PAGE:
In popular culture
- David Storey's Booker Prize winning novel Saville (1976) includes an account of the experiences of a working class boy at a Yorkshire grammar school in the 1940s. Storey, like the protagonist of Saville a miner's son, is an old boy of QEGS.
- The school is mentioned in the novel Nineteen Seventy-Four by David Peace.
Notable Old Savilians
||This article's list of residents may not follow Wikipedia's verifiability or notability policies. (July 2013)|
- T.D. Barnes, Professor of Classics in the University of Toronto 1976–2007
- Stuart Jones, British historian, Professor of Intellectual History at the University of Manchester
- Professor Sir Hans Leo Kornberg, British biochemist and master of Christ's College, Cambridge (1982–1995)
- David May, Professor of Computer Science at the University of Bristol, former lead architect of the transputer and Chief Technology Officer and founder of XMOS.
- Joseph Moxon, Mathematician and Hydrographer to King Charles II*.
- Alan M. Taylor, Professor of Economics and Finance, University of California, Davis
- John Wolfenden, Baron Wolfenden, Vice Chancellor of the University of Reading, and chair of the Committee on Homosexual Offences and Prostitution, which in 1957 published the Wolfenden Report that recommended the decriminalisation of homosexuality.
- Andrew Cocup, aka Andy Cato from the band Groove Armada.
- Noel Gay, composer of popular music
- Kenneth Leighton, classical and Anglican church music composer.
- John Scott, choirmaster and organist.
- Lukas Wooller, keyboardist with the band Maxïmo Park.
- Richard Bentley, theologian, classical scholar and critic (1662–1742)
- David Storey, playwright and novelist, winner of the Booker Prize in 1976 for Saville.
- Jonathan Baume, trade unionist
- Tony Greaves Liberal Democrat member of the House of Lords
- William J. Howard, American-born politician and Free Trade activist
- Richard Henry Lee, signer of the United States Declaration of Independence and US Senator
- Sir Francis Molyneux, 7th Baronet, Gentleman Usher of the Black Rod (1765–1812)
- Edward Thompson, Member of Parliament for York and later the Commissioner of the Admiralty
- Reg Bolton, rugby union footballer of the 1930s for England, Yorkshire, Wakefield, and Harlequins
- William Guest, rugby union footballer of the 1920s and '30s for Yorkshire, South Elmsall, and Wakefield
- Mike Harrison, former captain England national rugby union team.
- Alister MacKenzie, British golf course designer (1870–1934)
- Roger Pearman, rugby union and rugby league footballer of the 1960s for Sandal, Headingley, Loughborough University, Wakefield Trinity, and Canterbury-Bankstown, and coach of the 1960s for Canterbury-Bankstown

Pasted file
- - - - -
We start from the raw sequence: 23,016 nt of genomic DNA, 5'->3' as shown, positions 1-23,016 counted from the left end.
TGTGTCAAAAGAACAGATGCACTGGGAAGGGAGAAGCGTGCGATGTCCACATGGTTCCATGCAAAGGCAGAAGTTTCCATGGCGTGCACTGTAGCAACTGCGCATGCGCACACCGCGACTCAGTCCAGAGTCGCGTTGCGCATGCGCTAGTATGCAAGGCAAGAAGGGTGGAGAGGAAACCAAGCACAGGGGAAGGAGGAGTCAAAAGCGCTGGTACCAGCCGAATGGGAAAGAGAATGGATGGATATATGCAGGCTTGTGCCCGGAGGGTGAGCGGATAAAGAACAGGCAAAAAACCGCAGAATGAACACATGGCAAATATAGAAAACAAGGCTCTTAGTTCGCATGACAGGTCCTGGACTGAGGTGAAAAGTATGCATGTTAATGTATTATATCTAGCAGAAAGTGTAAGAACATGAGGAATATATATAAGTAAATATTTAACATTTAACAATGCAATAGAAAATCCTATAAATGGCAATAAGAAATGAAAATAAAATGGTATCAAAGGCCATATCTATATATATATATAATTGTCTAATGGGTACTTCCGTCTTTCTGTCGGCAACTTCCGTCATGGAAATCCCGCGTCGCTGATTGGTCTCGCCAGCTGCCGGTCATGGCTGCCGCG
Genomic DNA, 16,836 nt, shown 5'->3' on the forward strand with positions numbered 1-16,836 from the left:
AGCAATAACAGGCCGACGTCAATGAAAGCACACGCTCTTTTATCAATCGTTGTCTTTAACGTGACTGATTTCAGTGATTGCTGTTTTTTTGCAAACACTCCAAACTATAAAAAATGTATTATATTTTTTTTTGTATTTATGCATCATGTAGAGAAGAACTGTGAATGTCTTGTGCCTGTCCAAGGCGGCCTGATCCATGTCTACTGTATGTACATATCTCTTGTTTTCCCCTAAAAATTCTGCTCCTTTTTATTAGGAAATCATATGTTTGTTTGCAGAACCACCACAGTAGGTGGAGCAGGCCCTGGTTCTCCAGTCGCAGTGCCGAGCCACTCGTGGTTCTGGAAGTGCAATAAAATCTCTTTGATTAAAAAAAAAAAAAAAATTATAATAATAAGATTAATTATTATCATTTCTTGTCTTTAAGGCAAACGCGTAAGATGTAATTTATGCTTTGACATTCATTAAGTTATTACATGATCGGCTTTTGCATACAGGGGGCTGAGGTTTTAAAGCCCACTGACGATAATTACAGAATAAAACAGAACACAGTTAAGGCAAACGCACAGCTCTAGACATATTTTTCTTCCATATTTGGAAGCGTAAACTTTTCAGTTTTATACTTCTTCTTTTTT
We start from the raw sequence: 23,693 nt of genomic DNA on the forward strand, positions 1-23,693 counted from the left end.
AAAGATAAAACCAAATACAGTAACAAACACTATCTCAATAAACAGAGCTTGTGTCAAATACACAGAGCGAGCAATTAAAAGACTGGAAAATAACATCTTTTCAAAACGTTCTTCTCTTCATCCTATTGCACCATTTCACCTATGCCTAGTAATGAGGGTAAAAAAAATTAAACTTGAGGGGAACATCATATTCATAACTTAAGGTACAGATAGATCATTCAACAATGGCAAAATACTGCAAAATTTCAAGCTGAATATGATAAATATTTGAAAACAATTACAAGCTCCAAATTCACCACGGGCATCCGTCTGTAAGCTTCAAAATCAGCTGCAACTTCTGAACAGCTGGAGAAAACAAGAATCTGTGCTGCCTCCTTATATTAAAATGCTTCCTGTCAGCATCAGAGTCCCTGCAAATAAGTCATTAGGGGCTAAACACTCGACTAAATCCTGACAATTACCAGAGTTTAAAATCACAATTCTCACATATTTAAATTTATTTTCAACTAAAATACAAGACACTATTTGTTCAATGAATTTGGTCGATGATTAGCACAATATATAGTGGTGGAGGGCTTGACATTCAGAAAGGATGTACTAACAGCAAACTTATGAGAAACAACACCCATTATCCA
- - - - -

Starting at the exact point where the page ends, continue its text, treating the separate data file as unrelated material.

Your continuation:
- Adam Pearson,Current Hull City Chairman, former commercial director of Leeds United football club and former chairman of Derby County
- Ronald Rylance, Rugby League World Cup winning footballer of the 1940s and '50s, playing for England, Yorkshire, Wakefield Trinity, Dewsbury, and Huddersfield
- Mike Smith, England and Gloucestershire cricketer
- Mike Tindall, world cup winning rugby union footballer.
- Greg Wood, former England U19 cricket captain
- Ben Woods, flanker for Newcastle Falcons and England Saxons rugby union.
- George Allan, English antiquary and lawyer. Co-writer of History and Antiquities of the Country Palatine of Durham.
- Edmund Cartwright, Inventor of the Power Loom (1743–1823).".
- Herbert Grainger, Former President of the Royal Pharmaceutical Society of Great Britain and Founding Secretary of the European Pharmacopoeia
- Stephen Griffiths, a serial killer, from Dewsbury, known as the "Crossbow Cannibal".
- John George Haigh, serial killer in England in the 1940s, known as the "Acid Bath Murderer"
- David Hepworth, journalist and magazine publisher
- Sir Richard Hoare, 2nd Baronet, English antiquarian, artist, traveller and archaeologist of the late eighteenth and early nineteenth centuries.
- John Hopkins, Cambridge University academic.
- John Radcliffe, British physician (1652–1714).
- Joseph Bingham, English scholar and divine (1668–1723)
- Hugh Paulinus de Cressy, English Benedictine monk (c.1605–1674)
- Rt Rev Jack Cunningham, inaugural Anglican Bishop of Central Zambia
- Robert Maynard Hardy, Anglican Bishop
- The Rt Revd and Rt Hon The Lord Hope of Thornes, former Archbishop of York.
- John Potter, Archbishop of Canterbury (1674–1747)
- Rt Rev Arnold Lomas Wylde, Bishop of Bathurst during the mid 20th century
- Barnabas Oley, English churchman and academic (1602–1686)
- Daniel Cresswell, English divine and mathematician (1776–1844)
- History of Wakefield Cathedral 16th Century
- "Images of England—Detailed Record". English Heritage. Retrieved 3 July 2008.
- The Annals of Yorkshire from the Earliest Period to the Present Time By Henry Schroder, page 172. Published by George Crosby, 1852. Retrieved 3 July 2008.
- Loudon's Architectural Magazine, And Journal of Improvement in Architecture (edited by John Claudius Loudon), page 142. Published by Longman, Rees, Orme, Brown Green & Longman; and Weale Architectural Library, 1834. Retrieved 5 July 2008.
- "QEGS Independent Senior School for boys aged 11 to 18 in Wakefield, Yorkshire". Retrieved 5 March 2011.
- QEGS History
- Telegraph: Independent School League Tables
- The Financial Times: Independent School League Tables
- The Independent: Independent School League Tables
- Queen Elizabeth Grammar School (Senior School)
- Queen Elizabeth Grammar School exam results
- Ryder, Susan (26 June 2008). ""Obituary of Herbert Grainger" – The Guardian". London. Retrieved 12 February 2011.
- ""Crossbow cannibal" appears in court – Wakefield Express". Retrieved 28 May 2010.